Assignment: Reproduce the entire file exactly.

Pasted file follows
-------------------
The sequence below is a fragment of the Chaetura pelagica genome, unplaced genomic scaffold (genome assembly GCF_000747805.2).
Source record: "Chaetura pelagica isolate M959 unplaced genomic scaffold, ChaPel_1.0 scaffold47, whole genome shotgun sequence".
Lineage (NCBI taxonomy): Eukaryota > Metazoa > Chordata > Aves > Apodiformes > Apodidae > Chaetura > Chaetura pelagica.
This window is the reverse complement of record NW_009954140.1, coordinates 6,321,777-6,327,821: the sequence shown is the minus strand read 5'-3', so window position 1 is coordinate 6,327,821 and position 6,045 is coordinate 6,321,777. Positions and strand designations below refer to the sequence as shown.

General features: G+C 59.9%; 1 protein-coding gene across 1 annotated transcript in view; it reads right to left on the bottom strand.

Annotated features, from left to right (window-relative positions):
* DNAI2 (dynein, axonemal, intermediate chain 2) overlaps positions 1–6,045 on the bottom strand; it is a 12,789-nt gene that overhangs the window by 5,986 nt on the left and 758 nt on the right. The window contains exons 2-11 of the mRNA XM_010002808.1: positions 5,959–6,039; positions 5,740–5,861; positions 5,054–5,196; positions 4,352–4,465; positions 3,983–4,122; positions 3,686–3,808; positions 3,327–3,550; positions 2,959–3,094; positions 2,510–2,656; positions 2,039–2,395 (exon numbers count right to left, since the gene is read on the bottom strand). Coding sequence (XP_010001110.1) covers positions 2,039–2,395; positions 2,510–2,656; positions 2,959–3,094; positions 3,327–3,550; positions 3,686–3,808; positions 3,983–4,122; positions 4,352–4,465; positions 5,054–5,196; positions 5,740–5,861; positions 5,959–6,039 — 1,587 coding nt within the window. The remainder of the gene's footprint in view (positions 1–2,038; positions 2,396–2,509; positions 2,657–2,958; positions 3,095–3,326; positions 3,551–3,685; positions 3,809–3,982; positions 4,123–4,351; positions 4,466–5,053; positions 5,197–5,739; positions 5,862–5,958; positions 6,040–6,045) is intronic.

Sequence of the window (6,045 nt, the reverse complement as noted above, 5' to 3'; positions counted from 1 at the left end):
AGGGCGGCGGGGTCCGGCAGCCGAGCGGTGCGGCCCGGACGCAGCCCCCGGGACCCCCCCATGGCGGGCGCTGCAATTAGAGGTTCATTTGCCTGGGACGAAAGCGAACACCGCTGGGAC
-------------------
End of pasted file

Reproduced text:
The sequence below is a fragment of the Chaetura pelagica genome, unplaced genomic scaffold (genome assembly GCF_000747805.2).
Source record: "Chaetura pelagica isolate M959 unplaced genomic scaffold, ChaPel_1.0 scaffold47, whole genome shotgun sequence".
Lineage (NCBI taxonomy): Eukaryota > Metazoa > Chordata > Aves > Apodiformes > Apodidae > Chaetura > Chaetura pelagica.
This window is the reverse complement of record NW_009954140.1, coordinates 6,321,777-6,327,821: the sequence shown is the minus strand read 5'-3', so window position 1 is coordinate 6,327,821 and position 6,045 is coordinate 6,321,777. Positions and strand designations below refer to the sequence as shown.

General features: G+C 59.9%; 1 protein-coding gene across 1 annotated transcript in view; it reads right to left on the bottom strand.

Annotated features, from left to right (window-relative positions):
* DNAI2 (dynein, axonemal, intermediate chain 2) overlaps positions 1–6,045 on the bottom strand; it is a 12,789-nt gene that overhangs the window by 5,986 nt on the left and 758 nt on the right. The window contains exons 2-11 of the mRNA XM_010002808.1: positions 5,959–6,039; positions 5,740–5,861; positions 5,054–5,196; positions 4,352–4,465; positions 3,983–4,122; positions 3,686–3,808; positions 3,327–3,550; positions 2,959–3,094; positions 2,510–2,656; positions 2,039–2,395 (exon numbers count right to left, since the gene is read on the bottom strand). Coding sequence (XP_010001110.1) covers positions 2,039–2,395; positions 2,510–2,656; positions 2,959–3,094; positions 3,327–3,550; positions 3,686–3,808; positions 3,983–4,122; positions 4,352–4,465; positions 5,054–5,196; positions 5,740–5,861; positions 5,959–6,039 — 1,587 coding nt within the window. The remainder of the gene's footprint in view (positions 1–2,038; positions 2,396–2,509; positions 2,657–2,958; positions 3,095–3,326; positions 3,551–3,685; positions 3,809–3,982; positions 4,123–4,351; positions 4,466–5,053; positions 5,197–5,739; positions 5,862–5,958; positions 6,040–6,045) is intronic.

Sequence of the window (6,045 nt, the reverse complement as noted above, 5' to 3'; positions counted from 1 at the left end):
AGGGCGGCGGGGTCCGGCAGCCGAGCGGTGCGGCCCGGACGCAGCCCCCGGGACCCCCCCATGGCGGGCGCTGCAATTAGAGGTTCATTTGCCTGGGACGAAAGCGAACACCGCTGGGAC